‘Buy Local’ Campaign A Worthwhile One

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‘Buy Local’ Campaign A
Worthwhile One

Some tourism campaigns
are long on pomp and circumstance and short on substance, but a current
promotion organized by the state is well timed and appropriate for our state
and these challenging times.

No matter the economy,
it’s always wise to support local businesses because their employees live here,
they pay local taxes, they support local families by providing jobs and they
keep their money in the community.

The Maryland Office of
Tourism’s “Buy Local” message is the theme of its July Maryland Spotlight
campaign, a monthly promotion that highlights the state’s “unique assets.” In a
prepared statement, Gov. Martin O’Malley explained the commitment of Maryland
resources to the campaign.

“When residents and
visitors experience our local resources, they are tapping in Maryland’s unique
assets. Buying local is making an investment in Maryland’s signature products,
attractions and events. The bounty of our land and water … is just the start of
what it means to buy local in Maryland,” he said.

Indeed, “buying local”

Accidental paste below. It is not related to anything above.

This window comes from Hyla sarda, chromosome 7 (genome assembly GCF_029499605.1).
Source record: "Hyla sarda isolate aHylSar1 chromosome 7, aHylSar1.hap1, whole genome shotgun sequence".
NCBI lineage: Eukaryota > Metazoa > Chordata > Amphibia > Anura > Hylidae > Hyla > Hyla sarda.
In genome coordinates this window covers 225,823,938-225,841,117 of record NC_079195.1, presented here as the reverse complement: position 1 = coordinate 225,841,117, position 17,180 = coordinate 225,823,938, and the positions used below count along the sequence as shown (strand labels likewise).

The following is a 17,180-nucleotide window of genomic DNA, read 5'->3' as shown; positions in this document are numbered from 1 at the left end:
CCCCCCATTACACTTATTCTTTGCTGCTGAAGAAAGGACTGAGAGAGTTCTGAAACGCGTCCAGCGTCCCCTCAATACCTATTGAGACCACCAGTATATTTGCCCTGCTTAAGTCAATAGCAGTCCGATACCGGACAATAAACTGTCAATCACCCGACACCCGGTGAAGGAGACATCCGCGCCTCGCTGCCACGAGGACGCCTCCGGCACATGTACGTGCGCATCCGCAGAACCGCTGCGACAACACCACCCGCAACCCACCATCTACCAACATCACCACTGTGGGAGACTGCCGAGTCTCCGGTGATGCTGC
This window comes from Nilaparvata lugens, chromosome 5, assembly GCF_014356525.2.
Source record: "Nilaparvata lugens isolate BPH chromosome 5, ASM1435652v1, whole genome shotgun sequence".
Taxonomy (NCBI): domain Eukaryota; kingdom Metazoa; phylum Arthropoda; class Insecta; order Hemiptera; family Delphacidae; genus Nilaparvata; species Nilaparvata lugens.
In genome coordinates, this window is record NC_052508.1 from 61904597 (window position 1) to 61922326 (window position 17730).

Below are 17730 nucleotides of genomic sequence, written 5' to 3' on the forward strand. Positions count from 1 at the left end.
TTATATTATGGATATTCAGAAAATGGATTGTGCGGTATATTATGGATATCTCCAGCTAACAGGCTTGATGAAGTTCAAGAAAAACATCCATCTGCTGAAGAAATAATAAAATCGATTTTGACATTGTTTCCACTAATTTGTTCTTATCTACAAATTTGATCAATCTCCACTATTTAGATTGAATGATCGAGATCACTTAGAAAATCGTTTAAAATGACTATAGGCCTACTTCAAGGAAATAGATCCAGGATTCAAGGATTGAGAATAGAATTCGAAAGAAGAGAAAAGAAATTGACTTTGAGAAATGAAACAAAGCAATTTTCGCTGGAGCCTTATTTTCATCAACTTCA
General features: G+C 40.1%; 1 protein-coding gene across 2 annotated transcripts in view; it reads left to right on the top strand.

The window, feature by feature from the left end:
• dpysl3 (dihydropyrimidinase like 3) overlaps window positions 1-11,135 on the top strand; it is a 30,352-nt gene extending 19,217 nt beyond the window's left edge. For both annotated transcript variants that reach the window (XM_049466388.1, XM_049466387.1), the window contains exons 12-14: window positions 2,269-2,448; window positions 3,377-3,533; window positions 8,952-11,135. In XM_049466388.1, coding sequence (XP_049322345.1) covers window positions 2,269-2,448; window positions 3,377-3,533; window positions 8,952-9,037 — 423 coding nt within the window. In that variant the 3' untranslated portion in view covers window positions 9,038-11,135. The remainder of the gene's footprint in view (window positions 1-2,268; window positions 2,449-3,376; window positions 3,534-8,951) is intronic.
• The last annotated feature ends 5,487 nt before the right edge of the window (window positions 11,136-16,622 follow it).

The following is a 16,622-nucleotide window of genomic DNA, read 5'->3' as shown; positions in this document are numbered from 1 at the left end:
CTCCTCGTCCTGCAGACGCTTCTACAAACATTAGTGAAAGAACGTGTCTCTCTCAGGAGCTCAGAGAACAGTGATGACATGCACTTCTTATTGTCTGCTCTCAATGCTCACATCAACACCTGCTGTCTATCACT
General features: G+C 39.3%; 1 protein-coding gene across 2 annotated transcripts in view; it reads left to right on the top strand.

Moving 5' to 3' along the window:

is much more than simply purchasing local fruit, produce, ice cream and
artwork, all focuses of the state’s well-intentioned campaign. It also means
thinking about all our purchases and understanding where our money goes when we
buy a product, whether it be gasoline, home improvement supplies or landscaping
materials. Some questions to consider before making a product buy: Is it
staying in the local community? Is it going to a corporate office elsewhere?
Will it ever find its way back to our area? Do you know who is benefiting from
your money?

With the economy slowly
showing signs of improving, cash flows of local households and businesses
should follow suit in time. We need to be aware of the impact our dollars could
have on the local economy, rather than a home company located time zones away.

According to a Time
magazine article, “The New Economics Foundation (NEF), an independent economic
think tank based in London, compared what happens when people buy produce at a
supermarket vs. a local farmer’s market or community supported agriculture (CSA)
program and found that twice the money stayed in the community when folks
bought locally. ‘That means those purchases are twice as efficient in terms of
keeping the local economy alive,’ says author and NEF researcher David Boyle.’”

Another topic discussed
in the Time article was velocity, which deals with the circulation of money.
The concept is when money is spent locally it quickly travels through more
hands and more people consequently have the benefit of the money and what has purchased.
It’s an interesting concept and one that deserves some thought.

Although the state’s
campaign targets July, “Buying Local” should be a way of life for all of us. At
a minimum, it’s a concept we should be familiar with and at least think about
when we are faced with decisions on when and how to purchase the products we
need or maybe simply desire.

 

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